Why Pin It when you can Buy It? (I’ll tell you why)

“This is revolutionary!” is what my coworker exclaimed when he first heard about Pinterest rolling out Pinterest’s Buy button back in June of 2015. The concept was simple – let people purchase products featured in Pins straight from Pinterest. “Everybody browses on Pinterest, and letting people purchase straight from Pinterest is brilliant. It removes the friction between seeing the Pin and actually purchasing it.” he had said.

When the Pinterest Buy button was first rolled out, it was expected to be revolutionary. For example, take fashion. People look on Pinterest for outfit ideas and to see the latest trends. Maybe you see a leather jacket and consider buying one. You type “leather jacket” into Pinterest and you can see jackets for sale right on the site. You can then purchase the jacket without ever having to leave the app.

screen-shot-2016-09-25-at-11-05-45-pmscreen-shot-2016-09-25-at-11-05-06-pm

Over 30 million Pins were available for purchase from retailers ranging from Macy’s to Michael’s to smaller Shopify stores. The goal of the Buy It button was to take out the middle man. Normally, users would see a Pin they like on Pinterest, then have to go find the product on the company’s website. Pinterest’s Buy button makes the process quicker and easier by removing that extra step. Users can even zoom in on images to check out the details before taking the plunge and purchasing.

It’s clear how this would be something that retailers want to participate in. With minimal effort, they can raise sales of their products. Removing that extra step makes the funnel shorter and likely would raise conversion rates, since the shorter the buying path, the more likely people are to go to the last stage of buying. It also helps get the brand in front of people who have never heard of the brand before, without the company needing to spend a ton of money on marketing. Users are the ones who repin Pins and help spread the product across various users’ feeds.

4 months after launching the Buy button, the number of buyable pins doubled to 60 million. Early results also say that the rate at which users purchased from buyable pins doubled compared to regular pins.

Interestingly enough, Pinterest didn’t plan on monetizing the Buy it button for themselves. They plan on sticking to advertising (Promoted Pins) only for revenue.

This was all back in 2015. However, now in 2016, when I search for “leather jacket” on Pinterest, here’s what I see.

Screen Shot 2016-09-27 at 9.31.18 PM.png

None of these Pins have the blue Buy buttons. What happened to them? Wasn’t the Buy button supposed to be revolutionary? Why am I having so much trouble finding a Buyable Pin on Pinterest?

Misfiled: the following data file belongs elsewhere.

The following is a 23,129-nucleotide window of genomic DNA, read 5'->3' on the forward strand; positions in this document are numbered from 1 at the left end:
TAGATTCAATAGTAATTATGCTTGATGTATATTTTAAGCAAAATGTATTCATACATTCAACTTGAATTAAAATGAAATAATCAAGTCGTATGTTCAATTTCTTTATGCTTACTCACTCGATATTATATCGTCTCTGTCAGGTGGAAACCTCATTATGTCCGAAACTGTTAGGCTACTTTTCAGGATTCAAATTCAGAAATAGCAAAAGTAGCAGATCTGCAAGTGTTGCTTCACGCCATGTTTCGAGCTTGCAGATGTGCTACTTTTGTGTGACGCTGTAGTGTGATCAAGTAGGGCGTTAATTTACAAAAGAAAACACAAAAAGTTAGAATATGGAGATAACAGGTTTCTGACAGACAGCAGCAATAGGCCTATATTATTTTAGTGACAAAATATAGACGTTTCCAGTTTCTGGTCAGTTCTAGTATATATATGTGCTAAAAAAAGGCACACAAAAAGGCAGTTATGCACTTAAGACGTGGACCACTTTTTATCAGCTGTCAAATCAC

Well, turns out that the results of Buyable Pins this past year have not been great. The Buy buttons generate very low sales volume, and for large companies like Macy’s and Nordstrom’s, it’s an insignificant amount. There are so many other Pins on the site that the Buyable ones get lost in the shuffle. Plus, companies can’t guarantee that the product in the pin will still be in stock. And, the most popular pins tend to be hairstyles or recipes – things that cannot be purchased.

Also, people simply aren’t used to purchasing items on Pinterest. Think about it, would you start buying items straight off of Facebook? Of course Pinterest is quite different from Facebook, but users still think of both as social networking sites. It would require people to change the way they behave and the way the think about social media sites in order for Pinterest to be successful in promoting buyable pins. Twitter also had a Buy button back in 2014, but has since gotten rid of the button due to it being a bust.

So what is Pinterest doing about this? Well, it seems like nothing. Since Pinterest wasn’t even making money off of the Buyable Pins in the first place, they don’t have that much incentive to make the Buyable Pins work. Instead, Pinterest has been focusing on Promoted Pins. A quick scroll through Pinterest will show you that, unlike Buyable Pins, Promoted Pins are really being pushed in your face. They’re everywhere on the site, and unlike display ads, they aren’t blocked by AdBlocker.

What’s the difference between Promoted Pins and Buyable Pins? How come one of them is successful enough to be everywhere while the other seems to have faded away? It’s probably because the Promoted Pins typically offer something to the user, such as tutorials, free samples, and product reviews. They aren’t explicitly trying to get users to purchase their product, and instead try to create value for the users. Users respond better to these inbound marketing tactics than they do to a Pin that wants you to buy the product right there and then.